Cancer-causing benzene has been found in soft drinks at levels above the limit considered safe for drinking water, the Food and Drug Administration acknowledged Wednesday.
WASHINGTON Cancer-causing benzene has been found in soft drinks at levels above the limit considered safe for drinking water, the Food and Drug Administration acknowledged Wednesday.
Even so, the FDA still believes there are no safety concerns about benzene in soft drinks, or sodas, said Laura Tarantino, the agency's director of food additive safety.
"We haven't changed our view that right now, there is not a safety concern, not a public health concern," she said. "But what we need to do is understand how benzene forms and to ensure the industry is doing everything to avoid those circumstances."
The admission contradicted statements last week, when officials said FDA found insignificant levels of benzene.
In fact, a different study found benzene at four times the tap water limit, on average, in 19 of 24 samples of diet soda.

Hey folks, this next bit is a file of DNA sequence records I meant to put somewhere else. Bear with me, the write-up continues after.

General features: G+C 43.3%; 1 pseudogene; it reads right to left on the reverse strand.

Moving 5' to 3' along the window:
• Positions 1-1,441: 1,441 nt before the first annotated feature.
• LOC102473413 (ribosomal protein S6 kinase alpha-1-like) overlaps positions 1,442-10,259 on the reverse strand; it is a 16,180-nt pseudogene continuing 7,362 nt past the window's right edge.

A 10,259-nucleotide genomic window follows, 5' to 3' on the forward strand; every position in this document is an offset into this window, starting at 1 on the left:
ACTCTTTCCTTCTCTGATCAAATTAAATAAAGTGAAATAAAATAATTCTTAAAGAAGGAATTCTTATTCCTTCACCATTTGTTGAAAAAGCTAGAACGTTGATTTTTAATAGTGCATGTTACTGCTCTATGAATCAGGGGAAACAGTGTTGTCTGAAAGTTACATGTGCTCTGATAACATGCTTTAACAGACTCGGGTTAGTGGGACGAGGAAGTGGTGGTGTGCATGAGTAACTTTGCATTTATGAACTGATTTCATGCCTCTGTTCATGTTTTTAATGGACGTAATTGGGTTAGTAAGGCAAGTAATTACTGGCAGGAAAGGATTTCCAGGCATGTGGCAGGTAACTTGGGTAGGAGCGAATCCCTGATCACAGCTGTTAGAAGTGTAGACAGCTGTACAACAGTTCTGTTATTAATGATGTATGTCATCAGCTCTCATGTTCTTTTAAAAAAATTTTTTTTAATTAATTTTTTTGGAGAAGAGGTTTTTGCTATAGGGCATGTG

Tarantino said chemists may have overestimated the amount of benzene and that levels in diet soda were still relatively low compared with other sources of benzene exposure.
The samples were collected as part of the FDA's ongoing Total Diet Study, which looks for contaminants and nutrients in many foods and beverages.
FDA has been doing a separate study of benzene in soft drinks, but it is not ready to release the results, Tarantino said.
The Environmental Working Group has accused the FDA of suppressing information about benzene in soft drinks.
"If they're so confident the situation is not a safety risk, they need to release the data to prove it," said Richard Wiles, the group's senior vice president. "The only data available to the public contradict their claim."
Benzene, a cancer-causing chemical linked to leukemia, can form naturally and is found in forest fires, gasoline and cigarette smoke. It's widely used in industrial production to make plastics, rubber, detergents, drugs and pesticides.
Benzene can also form in soft drinks made with Vitamin C and sodium or potassium benzoate. Heat, light and shelf life can affect whether benzene will form, according to FDA.
A spokesman for the American Beverage Association said the amount of soft drinks people consume is far less than the amount of tap water they are exposed to.
"You can crunch the numbers any way you want; it's still adding up to safe products," said the spokesman, Kevin Keane. "We're going to continue to work with FDA to ensure the safety of our products."
Source: Associated Press